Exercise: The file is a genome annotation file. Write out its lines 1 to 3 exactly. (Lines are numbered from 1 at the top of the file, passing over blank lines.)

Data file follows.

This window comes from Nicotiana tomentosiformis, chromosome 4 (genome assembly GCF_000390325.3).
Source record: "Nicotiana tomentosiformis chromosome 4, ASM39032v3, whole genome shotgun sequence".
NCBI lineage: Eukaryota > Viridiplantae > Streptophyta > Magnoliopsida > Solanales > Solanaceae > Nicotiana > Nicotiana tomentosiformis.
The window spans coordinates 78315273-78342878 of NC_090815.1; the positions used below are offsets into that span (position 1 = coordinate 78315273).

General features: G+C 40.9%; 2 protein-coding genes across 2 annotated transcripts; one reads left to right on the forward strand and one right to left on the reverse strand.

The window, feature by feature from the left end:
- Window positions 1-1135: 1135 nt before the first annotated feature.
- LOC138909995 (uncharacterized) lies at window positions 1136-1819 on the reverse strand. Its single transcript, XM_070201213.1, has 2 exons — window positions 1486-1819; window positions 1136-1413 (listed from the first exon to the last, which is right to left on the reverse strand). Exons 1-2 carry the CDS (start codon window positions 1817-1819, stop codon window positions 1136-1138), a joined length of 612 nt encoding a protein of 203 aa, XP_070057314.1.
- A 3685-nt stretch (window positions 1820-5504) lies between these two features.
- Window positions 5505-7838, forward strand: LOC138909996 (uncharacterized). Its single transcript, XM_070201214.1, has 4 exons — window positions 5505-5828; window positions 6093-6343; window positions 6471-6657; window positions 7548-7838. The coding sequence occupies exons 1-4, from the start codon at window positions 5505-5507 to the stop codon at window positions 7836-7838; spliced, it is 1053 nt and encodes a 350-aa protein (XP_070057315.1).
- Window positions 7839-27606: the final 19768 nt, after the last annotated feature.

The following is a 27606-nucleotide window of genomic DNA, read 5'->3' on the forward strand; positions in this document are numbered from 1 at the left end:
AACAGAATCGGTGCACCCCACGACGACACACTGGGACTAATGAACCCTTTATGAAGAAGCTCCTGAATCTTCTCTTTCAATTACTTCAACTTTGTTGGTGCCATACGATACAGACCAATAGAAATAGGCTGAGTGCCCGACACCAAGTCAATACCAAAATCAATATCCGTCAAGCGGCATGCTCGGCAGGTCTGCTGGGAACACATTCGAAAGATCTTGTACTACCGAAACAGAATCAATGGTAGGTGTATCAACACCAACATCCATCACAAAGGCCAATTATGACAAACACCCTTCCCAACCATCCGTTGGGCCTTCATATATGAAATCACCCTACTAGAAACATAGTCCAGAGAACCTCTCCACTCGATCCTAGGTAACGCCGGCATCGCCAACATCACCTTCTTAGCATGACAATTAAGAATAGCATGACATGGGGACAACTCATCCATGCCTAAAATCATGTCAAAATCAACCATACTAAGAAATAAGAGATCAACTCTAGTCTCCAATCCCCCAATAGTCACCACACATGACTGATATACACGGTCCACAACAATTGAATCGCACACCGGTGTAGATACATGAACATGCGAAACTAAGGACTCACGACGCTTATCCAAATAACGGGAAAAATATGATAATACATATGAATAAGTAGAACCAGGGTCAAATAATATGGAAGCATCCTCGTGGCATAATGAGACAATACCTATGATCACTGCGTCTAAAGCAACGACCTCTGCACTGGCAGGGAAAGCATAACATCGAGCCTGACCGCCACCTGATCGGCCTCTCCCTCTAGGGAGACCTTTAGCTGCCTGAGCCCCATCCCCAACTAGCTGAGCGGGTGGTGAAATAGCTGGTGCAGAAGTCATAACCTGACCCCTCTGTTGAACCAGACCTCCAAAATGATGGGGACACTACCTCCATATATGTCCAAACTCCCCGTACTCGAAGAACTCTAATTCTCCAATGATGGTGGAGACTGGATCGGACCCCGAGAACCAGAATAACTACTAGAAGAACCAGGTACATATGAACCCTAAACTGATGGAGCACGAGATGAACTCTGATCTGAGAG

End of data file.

This window comes from Nicotiana tomentosiformis, chromosome 4 (genome assembly GCF_000390325.3).
Source record: "Nicotiana tomentosiformis chromosome 4, ASM39032v3, whole genome shotgun sequence".
NCBI lineage: Eukaryota > Viridiplantae > Streptophyta > Magnoliopsida > Solanales > Solanaceae > Nicotiana > Nicotiana tomentosiformis.